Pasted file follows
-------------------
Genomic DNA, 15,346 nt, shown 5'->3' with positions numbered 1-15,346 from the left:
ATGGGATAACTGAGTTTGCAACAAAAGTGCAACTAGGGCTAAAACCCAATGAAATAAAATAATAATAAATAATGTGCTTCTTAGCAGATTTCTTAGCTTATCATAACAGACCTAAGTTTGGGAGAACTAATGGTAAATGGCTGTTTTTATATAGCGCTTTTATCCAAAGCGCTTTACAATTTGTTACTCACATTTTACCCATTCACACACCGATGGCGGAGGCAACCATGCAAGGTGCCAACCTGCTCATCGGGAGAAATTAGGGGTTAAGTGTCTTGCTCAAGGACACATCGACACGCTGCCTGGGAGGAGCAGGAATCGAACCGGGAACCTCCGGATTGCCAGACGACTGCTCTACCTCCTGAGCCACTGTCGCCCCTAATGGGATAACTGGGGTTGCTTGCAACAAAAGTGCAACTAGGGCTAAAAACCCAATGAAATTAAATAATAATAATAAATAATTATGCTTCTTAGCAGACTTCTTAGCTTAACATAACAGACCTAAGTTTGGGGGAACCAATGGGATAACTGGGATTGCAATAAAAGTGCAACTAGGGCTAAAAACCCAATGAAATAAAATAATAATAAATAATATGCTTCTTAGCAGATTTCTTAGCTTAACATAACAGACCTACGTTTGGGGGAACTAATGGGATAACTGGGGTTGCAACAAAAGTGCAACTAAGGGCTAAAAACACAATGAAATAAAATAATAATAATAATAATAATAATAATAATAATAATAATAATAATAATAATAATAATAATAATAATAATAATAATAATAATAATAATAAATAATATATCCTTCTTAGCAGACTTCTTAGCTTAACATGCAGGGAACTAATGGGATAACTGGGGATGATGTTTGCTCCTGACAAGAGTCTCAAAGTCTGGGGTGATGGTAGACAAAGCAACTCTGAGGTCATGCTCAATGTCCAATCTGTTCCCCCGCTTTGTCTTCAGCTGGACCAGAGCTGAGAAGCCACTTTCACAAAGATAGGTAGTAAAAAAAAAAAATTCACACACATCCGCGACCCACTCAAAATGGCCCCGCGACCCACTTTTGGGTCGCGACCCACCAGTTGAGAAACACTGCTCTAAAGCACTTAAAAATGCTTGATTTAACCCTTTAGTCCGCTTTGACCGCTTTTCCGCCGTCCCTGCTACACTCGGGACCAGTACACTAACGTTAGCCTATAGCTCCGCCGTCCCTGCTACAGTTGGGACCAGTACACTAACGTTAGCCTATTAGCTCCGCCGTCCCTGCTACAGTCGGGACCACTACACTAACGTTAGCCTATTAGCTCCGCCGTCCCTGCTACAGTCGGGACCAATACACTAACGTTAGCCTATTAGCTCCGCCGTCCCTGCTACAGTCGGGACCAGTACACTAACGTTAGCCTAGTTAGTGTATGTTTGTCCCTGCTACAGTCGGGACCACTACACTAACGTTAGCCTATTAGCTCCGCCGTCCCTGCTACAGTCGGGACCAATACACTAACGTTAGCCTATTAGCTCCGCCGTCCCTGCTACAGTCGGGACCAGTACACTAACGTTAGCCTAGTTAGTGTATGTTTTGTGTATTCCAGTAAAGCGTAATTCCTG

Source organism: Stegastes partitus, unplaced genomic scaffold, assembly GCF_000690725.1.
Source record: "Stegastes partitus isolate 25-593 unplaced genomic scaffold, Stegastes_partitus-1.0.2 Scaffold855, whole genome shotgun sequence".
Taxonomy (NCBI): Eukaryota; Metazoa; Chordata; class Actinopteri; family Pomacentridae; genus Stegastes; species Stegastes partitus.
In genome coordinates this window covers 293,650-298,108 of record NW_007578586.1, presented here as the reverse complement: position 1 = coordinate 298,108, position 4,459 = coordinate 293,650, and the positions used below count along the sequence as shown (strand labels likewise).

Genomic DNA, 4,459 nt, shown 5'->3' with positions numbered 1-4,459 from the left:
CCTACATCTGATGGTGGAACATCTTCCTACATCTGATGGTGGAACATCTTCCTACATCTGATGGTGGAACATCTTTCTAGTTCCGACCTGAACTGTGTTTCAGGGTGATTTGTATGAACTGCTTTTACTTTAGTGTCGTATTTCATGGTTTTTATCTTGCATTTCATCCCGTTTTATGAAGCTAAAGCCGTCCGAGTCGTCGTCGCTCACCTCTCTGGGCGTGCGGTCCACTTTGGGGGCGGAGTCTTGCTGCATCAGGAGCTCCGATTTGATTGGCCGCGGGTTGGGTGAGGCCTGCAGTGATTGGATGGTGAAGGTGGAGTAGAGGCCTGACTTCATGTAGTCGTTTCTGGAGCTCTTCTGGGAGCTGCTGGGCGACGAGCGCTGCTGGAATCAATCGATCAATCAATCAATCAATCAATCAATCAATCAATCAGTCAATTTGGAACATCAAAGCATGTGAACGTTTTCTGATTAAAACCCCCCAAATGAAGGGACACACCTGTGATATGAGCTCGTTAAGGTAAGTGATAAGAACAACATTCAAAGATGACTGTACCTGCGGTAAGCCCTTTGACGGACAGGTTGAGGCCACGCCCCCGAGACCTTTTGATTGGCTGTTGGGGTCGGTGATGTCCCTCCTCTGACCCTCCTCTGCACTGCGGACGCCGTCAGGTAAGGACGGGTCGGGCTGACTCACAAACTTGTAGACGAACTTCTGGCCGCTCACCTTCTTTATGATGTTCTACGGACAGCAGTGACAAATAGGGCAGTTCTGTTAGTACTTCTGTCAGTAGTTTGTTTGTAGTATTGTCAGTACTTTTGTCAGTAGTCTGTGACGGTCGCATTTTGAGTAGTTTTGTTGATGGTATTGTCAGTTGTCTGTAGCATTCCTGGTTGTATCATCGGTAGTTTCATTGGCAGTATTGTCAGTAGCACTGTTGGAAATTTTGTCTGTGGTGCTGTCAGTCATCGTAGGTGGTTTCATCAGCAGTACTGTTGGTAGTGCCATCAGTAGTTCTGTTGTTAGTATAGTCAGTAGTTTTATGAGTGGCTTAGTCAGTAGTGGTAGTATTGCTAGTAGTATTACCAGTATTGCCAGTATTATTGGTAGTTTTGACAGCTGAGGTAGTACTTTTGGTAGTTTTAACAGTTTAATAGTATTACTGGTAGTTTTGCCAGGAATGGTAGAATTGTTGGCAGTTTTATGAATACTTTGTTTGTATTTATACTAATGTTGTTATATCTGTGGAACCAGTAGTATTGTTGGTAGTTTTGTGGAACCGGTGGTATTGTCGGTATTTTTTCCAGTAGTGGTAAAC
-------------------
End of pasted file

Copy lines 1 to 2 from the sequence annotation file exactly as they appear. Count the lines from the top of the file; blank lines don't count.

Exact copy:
Genomic DNA, 15,346 nt, shown 5'->3' with positions numbered 1-15,346 from the left:
ATGGGATAACTGAGTTTGCAACAAAAGTGCAACTAGGGCTAAAACCCAATGAAATAAAATAATAATAAATAATGTGCTTCTTAGCAGATTTCTTAGCTTATCATAACAGACCTAAGTTTGGGAGAACTAATGGTAAATGGCTGTTTTTATATAGCGCTTTTATCCAAAGCGCTTTACAATTTGTTACTCACATTTTACCCATTCACACACCGATGGCGGAGGCAACCATGCAAGGTGCCAACCTGCTCATCGGGAGAAATTAGGGGTTAAGTGTCTTGCTCAAGGACACATCGACACGCTGCCTGGGAGGAGCAGGAATCGAACCGGGAACCTCCGGATTGCCAGACGACTGCTCTACCTCCTGAGCCACTGTCGCCCCTAATGGGATAACTGGGGTTGCTTGCAACAAAAGTGCAACTAGGGCTAAAAACCCAATGAAATTAAATAATAATAATAAATAATTATGCTTCTTAGCAGACTTCTTAGCTTAACATAACAGACCTAAGTTTGGGGGAACCAATGGGATAACTGGGATTGCAATAAAAGTGCAACTAGGGCTAAAAACCCAATGAAATAAAATAATAATAAATAATATGCTTCTTAGCAGATTTCTTAGCTTAACATAACAGACCTACGTTTGGGGGAACTAATGGGATAACTGGGGTTGCAACAAAAGTGCAACTAAGGGCTAAAAACACAATGAAATAAAATAATAATAATAATAATAATAATAATAATAATAATAATAATAATAATAATAATAATAATAATAATAATAATAATAATAATAATAATAAATAATATATCCTTCTTAGCAGACTTCTTAGCTTAACATGCAGGGAACTAATGGGATAACTGGGGATGATGTTTGCTCCTGACAAGAGTCTCAAAGTCTGGGGTGATGGTAGACAAAGCAACTCTGAGGTCATGCTCAATGTCCAATCTGTTCCCCCGCTTTGTCTTCAGCTGGACCAGAGCTGAGAAGCCACTTTCACAAAGATAGGTAGTAAAAAAAAAAAATTCACACACATCCGCGACCCACTCAAAATGGCCCCGCGACCCACTTTTGGGTCGCGACCCACCAGTTGAGAAACACTGCTCTAAAGCACTTAAAAATGCTTGATTTAACCCTTTAGTCCGCTTTGACCGCTTTTCCGCCGTCCCTGCTACACTCGGGACCAGTACACTAACGTTAGCCTATAGCTCCGCCGTCCCTGCTACAGTTGGGACCAGTACACTAACGTTAGCCTATTAGCTCCGCCGTCCCTGCTACAGTCGGGACCACTACACTAACGTTAGCCTATTAGCTCCGCCGTCCCTGCTACAGTCGGGACCAATACACTAACGTTAGCCTATTAGCTCCGCCGTCCCTGCTACAGTCGGGACCAGTACACTAACGTTAGCCTAGTTAGTGTATGTTTGTCCCTGCTACAGTCGGGACCACTACACTAACGTTAGCCTATTAGCTCCGCCGTCCCTGCTACAGTCGGGACCAATACACTAACGTTAGCCTATTAGCTCCGCCGTCCCTGCTACAGTCGGGACCAGTACACTAACGTTAGCCTAGTTAGTGTATGTTTTGTGTATTCCAGTAAAGCGTAATTCCTG